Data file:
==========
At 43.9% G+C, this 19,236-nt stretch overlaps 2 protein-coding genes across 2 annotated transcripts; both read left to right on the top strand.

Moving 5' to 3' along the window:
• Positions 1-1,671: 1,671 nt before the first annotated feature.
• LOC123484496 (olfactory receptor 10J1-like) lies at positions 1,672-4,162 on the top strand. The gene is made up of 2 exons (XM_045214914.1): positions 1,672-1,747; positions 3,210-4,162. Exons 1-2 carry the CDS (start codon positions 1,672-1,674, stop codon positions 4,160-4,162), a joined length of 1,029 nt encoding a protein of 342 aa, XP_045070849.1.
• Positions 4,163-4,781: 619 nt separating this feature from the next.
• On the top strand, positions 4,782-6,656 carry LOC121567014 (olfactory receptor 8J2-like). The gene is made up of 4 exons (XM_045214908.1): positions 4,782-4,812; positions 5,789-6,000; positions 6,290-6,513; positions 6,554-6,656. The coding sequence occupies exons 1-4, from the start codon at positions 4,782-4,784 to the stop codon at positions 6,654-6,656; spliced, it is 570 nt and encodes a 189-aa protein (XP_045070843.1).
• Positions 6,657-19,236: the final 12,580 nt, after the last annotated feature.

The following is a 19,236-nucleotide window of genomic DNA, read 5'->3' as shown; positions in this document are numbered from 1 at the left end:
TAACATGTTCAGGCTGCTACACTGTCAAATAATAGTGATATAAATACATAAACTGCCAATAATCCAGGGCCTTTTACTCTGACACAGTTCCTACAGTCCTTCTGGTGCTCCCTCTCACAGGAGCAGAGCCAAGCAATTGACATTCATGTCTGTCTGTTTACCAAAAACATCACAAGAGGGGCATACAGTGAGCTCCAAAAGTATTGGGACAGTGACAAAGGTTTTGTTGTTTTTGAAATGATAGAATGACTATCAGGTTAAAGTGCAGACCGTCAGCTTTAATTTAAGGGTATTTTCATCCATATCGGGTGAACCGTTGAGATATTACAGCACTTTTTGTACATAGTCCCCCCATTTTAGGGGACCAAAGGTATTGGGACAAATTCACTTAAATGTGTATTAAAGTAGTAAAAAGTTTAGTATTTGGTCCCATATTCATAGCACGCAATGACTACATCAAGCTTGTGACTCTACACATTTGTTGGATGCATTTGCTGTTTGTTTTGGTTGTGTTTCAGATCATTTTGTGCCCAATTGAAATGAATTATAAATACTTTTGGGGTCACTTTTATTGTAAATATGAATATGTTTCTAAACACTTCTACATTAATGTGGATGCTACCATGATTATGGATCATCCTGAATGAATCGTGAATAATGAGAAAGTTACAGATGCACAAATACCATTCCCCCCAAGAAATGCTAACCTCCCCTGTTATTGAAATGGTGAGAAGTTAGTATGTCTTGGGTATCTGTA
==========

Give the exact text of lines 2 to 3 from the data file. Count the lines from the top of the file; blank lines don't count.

Moving 5' to 3' along the window:
• Positions 1-1,671: 1,671 nt before the first annotated feature.